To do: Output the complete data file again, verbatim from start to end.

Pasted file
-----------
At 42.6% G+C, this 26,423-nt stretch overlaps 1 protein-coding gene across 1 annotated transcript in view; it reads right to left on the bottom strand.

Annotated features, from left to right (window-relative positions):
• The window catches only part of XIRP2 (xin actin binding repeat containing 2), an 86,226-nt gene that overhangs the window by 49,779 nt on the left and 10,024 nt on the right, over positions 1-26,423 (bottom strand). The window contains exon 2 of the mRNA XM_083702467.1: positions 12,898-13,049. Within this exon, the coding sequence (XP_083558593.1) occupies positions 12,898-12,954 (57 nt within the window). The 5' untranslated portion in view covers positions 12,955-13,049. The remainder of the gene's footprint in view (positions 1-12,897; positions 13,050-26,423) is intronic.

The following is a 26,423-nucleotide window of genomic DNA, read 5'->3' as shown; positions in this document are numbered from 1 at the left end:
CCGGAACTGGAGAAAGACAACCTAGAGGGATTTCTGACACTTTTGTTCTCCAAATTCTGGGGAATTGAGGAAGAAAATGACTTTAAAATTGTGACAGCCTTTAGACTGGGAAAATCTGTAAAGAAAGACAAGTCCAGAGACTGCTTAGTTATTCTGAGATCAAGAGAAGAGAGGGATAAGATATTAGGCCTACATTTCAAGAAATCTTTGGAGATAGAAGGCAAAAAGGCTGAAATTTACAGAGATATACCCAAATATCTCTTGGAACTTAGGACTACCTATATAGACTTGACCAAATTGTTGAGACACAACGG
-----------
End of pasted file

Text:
At 42.6% G+C, this 26,423-nt stretch overlaps 1 protein-coding gene across 1 annotated transcript in view; it reads right to left on the bottom strand.

Annotated features, from left to right (window-relative positions):
• The window catches only part of XIRP2 (xin actin binding repeat containing 2), an 86,226-nt gene that overhangs the window by 49,779 nt on the left and 10,024 nt on the right, over positions 1-26,423 (bottom strand). The window contains exon 2 of the mRNA XM_083702467.1: positions 12,898-13,049. Within this exon, the coding sequence (XP_083558593.1) occupies positions 12,898-12,954 (57 nt within the window). The 5' untranslated portion in view covers positions 12,955-13,049. The remainder of the gene's footprint in view (positions 1-12,897; positions 13,050-26,423) is intronic.

The following is a 26,423-nucleotide window of genomic DNA, read 5'->3' as shown; positions in this document are numbered from 1 at the left end:
CCGGAACTGGAGAAAGACAACCTAGAGGGATTTCTGACACTTTTGTTCTCCAAATTCTGGGGAATTGAGGAAGAAAATGACTTTAAAATTGTGACAGCCTTTAGACTGGGAAAATCTGTAAAGAAAGACAAGTCCAGAGACTGCTTAGTTATTCTGAGATCAAGAGAAGAGAGGGATAAGATATTAGGCCTACATTTCAAGAAATCTTTGGAGATAGAAGGCAAAAAGGCTGAAATTTACAGAGATATACCCAAATATCTCTTGGAACTTAGGACTACCTATATAGACTTGACCAAATTGTTGAGACACAACGG